• Cross-resistance between ledipasvir and other NS5A inhibitors is expected;1 efficacy of ledipasvir/sofosbuvir not established in patients in whom previous treatment with other regimens that included an NS5A inhibitor failed.1 Ledipasvir and sofosbuvir are both active against HCV with amino acid substitutions associated with resistance to other classes of HCV DAAs that have different mechanisms of action (e.g., HCV NS5B nonnucleoside inhibitors, NS3 protease inhibitors).1

Advice to Patients

  • Advise patients to take ledipasvir/sofosbuvir once daily (with or without food) on a regular dosing schedule.1

  • Inform patients that reactivation of HBV infection has occurred in coinfected patients being treated for HCV infection.1 25 Importance of informing clinician of any history of HBV infection or other liver problems (e.g., cirrhosis).1 25 Importance of immediately contacting a clinician if any signs or symptoms of serious liver injury (e.g., fatigue, weakness, loss of appetite, nausea and vomiting, yellowing of the eyes or skin, light-colored bowel movements) occur.25 (See Risk of HBV Reactivation in Patients Coinfected with HCV and HBV under Cautions.)

  • Importance of taking recommended dosage of ledipasvir/sofosbuvir for the recommended duration of treatment;1 importance of not missing or skipping doses.1

  • If ledipasvir/sofosbuvir is used in a patient receiving amiodarone, advise patient about the risk of serious symptomatic bradycardia and importance of immediately contacting clinician if signs or symptoms of bradycardia (e.g., near-fainting or fainting, dizziness, lightheadedness, malaise, weakness, excessive tiredness, shortness of breath, chest pain, confusion, memory problems) occur.1 (See Cardiovascular Effects under Cautions.)

  • Importance of informing clinicians of existing or contemplated concomitant therapy, including prescription and OTC drugs and dietary or herbal supplements, as well as any concomitant illnesses.1

  • Importance of women informing clinicians if they are or plan to become pregnant or plan to breast-feed.1 If ledipasvir/sofosbuvir is used in conjunction with ribavirin, advise men and women of importance of using 2 forms of effective contraception during and for 6 months after ribavirin therapy.349 377 (See Precautions Related to Fixed Combinations and Multiple-drug Treatment Regimens under Cautions.)

  • Importance of informing patients of other important precautionary information.1 (See Cautions.)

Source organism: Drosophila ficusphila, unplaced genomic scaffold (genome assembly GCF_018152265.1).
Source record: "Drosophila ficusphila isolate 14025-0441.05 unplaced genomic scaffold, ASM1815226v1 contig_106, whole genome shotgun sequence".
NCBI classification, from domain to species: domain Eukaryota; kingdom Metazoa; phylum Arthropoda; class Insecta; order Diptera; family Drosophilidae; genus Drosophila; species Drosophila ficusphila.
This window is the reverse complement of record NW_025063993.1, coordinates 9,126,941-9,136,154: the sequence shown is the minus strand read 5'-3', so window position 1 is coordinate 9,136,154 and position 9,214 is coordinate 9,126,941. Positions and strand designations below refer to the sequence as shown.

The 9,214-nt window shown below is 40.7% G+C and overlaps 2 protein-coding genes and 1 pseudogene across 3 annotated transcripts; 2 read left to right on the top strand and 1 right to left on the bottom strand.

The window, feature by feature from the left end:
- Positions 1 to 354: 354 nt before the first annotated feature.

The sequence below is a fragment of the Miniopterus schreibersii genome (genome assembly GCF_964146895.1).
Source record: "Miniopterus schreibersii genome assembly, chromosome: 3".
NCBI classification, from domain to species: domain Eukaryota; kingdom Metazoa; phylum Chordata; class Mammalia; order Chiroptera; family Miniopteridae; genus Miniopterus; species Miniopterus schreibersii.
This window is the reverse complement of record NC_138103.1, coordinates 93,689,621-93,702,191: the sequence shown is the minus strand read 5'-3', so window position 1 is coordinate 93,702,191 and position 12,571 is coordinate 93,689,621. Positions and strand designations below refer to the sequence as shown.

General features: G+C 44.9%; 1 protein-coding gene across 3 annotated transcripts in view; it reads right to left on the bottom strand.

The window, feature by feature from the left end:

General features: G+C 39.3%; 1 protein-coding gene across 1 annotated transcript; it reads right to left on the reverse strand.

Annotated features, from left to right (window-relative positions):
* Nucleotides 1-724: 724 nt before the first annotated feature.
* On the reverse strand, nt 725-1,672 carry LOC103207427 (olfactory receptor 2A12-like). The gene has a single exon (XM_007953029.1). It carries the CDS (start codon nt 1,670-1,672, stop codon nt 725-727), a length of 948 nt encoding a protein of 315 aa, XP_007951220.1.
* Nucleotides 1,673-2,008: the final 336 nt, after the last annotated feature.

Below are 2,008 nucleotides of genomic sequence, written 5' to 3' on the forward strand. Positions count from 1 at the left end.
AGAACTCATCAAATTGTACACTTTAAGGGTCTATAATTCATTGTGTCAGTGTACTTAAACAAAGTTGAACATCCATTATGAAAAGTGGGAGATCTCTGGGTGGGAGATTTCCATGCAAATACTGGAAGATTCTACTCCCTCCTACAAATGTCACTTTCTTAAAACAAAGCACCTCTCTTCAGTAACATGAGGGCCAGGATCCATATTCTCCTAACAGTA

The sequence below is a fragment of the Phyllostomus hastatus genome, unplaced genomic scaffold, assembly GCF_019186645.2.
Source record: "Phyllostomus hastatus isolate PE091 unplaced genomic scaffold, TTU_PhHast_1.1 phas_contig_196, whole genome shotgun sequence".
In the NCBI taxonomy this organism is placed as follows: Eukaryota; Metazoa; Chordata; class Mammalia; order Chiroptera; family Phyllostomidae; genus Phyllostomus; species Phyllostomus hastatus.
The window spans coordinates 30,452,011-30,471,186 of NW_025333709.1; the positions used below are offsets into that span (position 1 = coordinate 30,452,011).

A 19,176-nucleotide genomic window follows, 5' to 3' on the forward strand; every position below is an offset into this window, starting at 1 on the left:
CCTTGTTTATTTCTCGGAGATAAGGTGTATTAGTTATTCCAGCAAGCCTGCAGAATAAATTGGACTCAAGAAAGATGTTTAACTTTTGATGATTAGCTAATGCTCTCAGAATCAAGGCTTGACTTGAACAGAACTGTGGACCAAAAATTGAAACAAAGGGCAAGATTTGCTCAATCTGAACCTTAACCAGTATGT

Preparations

Excipients in commercially available drug preparations may have clinically important effects in some individuals; consult specific product labeling for details.

Please refer to the ASHP Drug Shortages Resource Center for information on shortages of one or more of these preparations.

Ledipasvir and Sofosbuvir

Routes

Dosage Forms

Strengths

Brand Names

Manufacturer

Oral

Tablets, film-coated

Ledipasvir 90 mg and Sofosbuvir 400 mg

Harvoni

Gilead

AHFS DI Essentials. © Copyright 2017, Selected Revisions October 9, 2017. American Society of Health-System Pharmacists, Inc., 4500 East-West Highway, Suite 900, Bethesda, Maryland 20814.

† Use is not currently included in the labeling approved by the US Food and Drug Administration.

References

1. Gilead Sciences, Inc. Harvoni (ledipasvir and sofosbuvir) tablets prescribing information. Foster City, CA; 2017 Apr.

2. Afdhal N, Zeuzem S, Kwo P et al. Ledipasvir and sofosbuvir for untreated HCV genotype 1 infection. N Engl J Med. 2014; 370:1889-98. [PubMed 24725239]

3. Kowdley KV, Gordon SC, Reddy KR et al. Ledipasvir and sofosbuvir for 8 or 12 weeks for chronic HCV without cirrhosis. N Engl J Med. 2014; 370:1879-88. [PubMed 24720702]

4. Afdhal N, Reddy KR, Nelson DR et al. Ledipasvir and sofosbuvir for previously treated HCV genotype 1 infection. N Engl J Med. 2014; 370:1483-93. [PubMed 24725238]

5. Link JO, Taylor JG, Xu L et al. Discovery of ledipasvir (GS-5885): a potent, once-daily oral NS5A inhibitor for the treatment of hepatitis C virus infection. J Med Chem. 2014; 57:2033-46. [PubMed 24320933]